From the Nepali Press
Ameet Dhakal in setopati.com, 5 October
Historically, whenever Nepal’s political class has failed to defend democracy, it has been the Nepali media that has had to come to the rescue. Today, both these pillars of democracy are being tested.
The head of the Commission on the Investigation of Abuse of Authority (CIAA) Lokman Singh Karki has tried with all his might to silence the media. He has overstepped his jurisdiction, and mobilised other agencies of government to gag the press.
This time, his weapon has been the Internal Revenue Department which has been used to force a full audit on Republic Media, the publisher of Nagarik and Republica newspapers. He has forced a three-year full audit of Himalmedia. It has forced the Money-laundering Investigation Department to probe Kailash Sirohiya of Kantipur, Nepal’s top media house.
A friend who works in a private bank called me the other day and said he had got a letter from the Central Bank asking him to furnish details of my bank account. I wouldn’t know if the Central Bank sent the letter on its own or at the behest of the CIAA. But I can confirm that the CIAA has been calling advertisers of Setopati where I am Chief Editor to stop advertising with us. It is clear that Karki’s strategy is to silence media critics by tangling them in financial investigations.
At Setopati, our accounts are above board. We have tried to set an example by being transparent about where we receive funds from, and have publicised them in the past even without being asked. Personally, I have paid 25% taxes on my salaries and all remunerations from international organisations. That means I have been contributing a quarter of all my work and time to the Nepali state. I am proud of the fact that the time I have not spent with my family and five-year-old daughter is devoted to the upkeep of the Nepali state. My taxes are deposited in the national treasury which pays Nepal’s politicians and Karki’s salary. Therefore as a responsible citizen I have earned the right to question politicians and also Lokman Singh Karki whom they appointed.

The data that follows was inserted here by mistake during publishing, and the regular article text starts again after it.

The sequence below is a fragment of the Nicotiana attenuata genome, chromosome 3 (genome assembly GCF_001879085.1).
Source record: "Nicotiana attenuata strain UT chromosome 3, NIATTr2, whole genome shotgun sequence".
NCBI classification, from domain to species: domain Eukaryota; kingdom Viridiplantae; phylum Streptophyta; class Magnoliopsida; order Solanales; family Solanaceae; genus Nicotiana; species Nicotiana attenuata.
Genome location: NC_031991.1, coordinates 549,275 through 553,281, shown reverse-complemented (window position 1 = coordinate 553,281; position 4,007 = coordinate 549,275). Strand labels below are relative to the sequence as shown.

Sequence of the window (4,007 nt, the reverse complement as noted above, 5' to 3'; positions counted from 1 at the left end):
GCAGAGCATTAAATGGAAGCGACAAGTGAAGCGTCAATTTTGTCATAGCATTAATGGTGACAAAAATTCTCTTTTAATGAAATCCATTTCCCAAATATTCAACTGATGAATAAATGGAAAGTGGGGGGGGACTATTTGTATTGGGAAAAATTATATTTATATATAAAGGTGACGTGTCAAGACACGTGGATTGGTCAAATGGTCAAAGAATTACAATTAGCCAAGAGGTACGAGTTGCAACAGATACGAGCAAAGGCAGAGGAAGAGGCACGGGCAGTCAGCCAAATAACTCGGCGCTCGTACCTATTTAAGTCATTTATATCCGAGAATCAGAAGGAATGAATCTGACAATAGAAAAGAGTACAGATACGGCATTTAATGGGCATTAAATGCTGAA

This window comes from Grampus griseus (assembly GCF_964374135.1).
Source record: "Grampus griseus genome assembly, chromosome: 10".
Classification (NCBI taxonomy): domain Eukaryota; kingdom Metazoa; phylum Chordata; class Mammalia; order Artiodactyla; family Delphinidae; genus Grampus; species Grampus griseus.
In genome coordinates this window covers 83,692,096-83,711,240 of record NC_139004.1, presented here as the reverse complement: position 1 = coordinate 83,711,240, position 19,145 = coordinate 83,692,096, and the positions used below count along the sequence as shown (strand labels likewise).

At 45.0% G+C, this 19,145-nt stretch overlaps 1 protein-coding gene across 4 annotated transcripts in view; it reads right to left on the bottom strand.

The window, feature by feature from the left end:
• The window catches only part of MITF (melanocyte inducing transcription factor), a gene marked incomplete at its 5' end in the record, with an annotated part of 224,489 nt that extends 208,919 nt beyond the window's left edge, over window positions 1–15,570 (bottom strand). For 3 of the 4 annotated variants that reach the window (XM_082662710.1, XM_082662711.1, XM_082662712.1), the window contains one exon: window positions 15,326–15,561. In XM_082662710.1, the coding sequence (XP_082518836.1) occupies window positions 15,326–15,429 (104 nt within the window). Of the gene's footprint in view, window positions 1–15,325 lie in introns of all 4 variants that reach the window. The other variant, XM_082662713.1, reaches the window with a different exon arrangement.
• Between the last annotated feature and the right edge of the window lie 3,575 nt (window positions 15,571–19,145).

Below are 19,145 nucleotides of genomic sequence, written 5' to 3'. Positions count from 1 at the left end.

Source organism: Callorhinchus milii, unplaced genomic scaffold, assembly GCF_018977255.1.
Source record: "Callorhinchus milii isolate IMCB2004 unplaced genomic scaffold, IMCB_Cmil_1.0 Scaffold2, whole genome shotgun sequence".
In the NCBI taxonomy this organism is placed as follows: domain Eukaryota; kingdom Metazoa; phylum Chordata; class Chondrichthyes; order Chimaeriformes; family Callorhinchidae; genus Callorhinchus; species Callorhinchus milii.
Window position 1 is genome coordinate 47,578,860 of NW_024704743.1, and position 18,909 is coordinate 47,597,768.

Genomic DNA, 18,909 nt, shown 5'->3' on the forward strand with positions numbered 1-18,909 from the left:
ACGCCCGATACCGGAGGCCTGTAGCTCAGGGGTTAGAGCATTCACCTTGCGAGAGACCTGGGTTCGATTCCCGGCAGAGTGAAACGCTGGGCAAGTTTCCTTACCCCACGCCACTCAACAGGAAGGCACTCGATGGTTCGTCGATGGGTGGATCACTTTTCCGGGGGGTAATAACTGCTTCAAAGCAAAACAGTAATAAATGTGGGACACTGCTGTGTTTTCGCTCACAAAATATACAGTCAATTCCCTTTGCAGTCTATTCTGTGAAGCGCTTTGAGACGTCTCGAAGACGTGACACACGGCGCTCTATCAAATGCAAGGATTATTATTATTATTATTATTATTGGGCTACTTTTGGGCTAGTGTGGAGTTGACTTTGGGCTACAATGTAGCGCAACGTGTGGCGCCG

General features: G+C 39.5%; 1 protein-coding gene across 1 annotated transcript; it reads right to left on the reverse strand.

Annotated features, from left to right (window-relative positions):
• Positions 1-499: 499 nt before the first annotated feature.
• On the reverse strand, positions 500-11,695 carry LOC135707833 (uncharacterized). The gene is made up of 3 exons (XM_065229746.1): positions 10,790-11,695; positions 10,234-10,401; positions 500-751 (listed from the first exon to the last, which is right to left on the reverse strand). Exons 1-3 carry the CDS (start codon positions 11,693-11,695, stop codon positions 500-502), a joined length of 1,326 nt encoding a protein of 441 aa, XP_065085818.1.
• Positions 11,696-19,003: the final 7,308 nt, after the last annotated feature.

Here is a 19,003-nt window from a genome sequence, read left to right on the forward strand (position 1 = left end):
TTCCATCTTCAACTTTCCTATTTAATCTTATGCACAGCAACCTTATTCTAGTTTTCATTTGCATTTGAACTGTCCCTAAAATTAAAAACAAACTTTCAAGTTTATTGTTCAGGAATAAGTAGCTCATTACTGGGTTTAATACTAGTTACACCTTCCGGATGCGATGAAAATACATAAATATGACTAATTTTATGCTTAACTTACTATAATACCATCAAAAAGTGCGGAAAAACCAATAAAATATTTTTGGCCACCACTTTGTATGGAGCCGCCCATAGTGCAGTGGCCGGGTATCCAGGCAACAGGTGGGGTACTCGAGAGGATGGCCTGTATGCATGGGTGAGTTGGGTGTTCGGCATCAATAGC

I never thought I’d ever have to do this: go public with my personal tax revelations. And the only reason I am doing it is that Karki is trying to trample on individuals and institutions by exploiting their weaknesses. The politicians were incapable of challenging him. Nepali society is doomed if Karki gets his way, and that is why it is important to stand up to him.
It is clear that the issue is not about whether media companies have paid their taxes or not. Karki has used a section of his lapdog media for propaganda, and launched an offensive on the papers that were opposed to his actions to exact revenge on them. But there is no reason for media companies to be afraid of Karki. The real question for journalists is whether they will stand up for the citizen’s right to information despite the campaign to isolate and frame charges against them.
Coincidentally, Karki’s targets this time are the same individuals who had stood up against the royal regime. At that time I was News Editor at the Kathmandu Post and still remember being censored by Army majors. The Chief Secretary of the royal regime was none other than Lokman Singh Karki and he used to threaten us about our news content. But at a time when politicians were in jail and the Maoists were still in the jungle, the publishers and editors decided to stand up and take an initial leadership role as the ‘Eighth Party’ against the royal regime.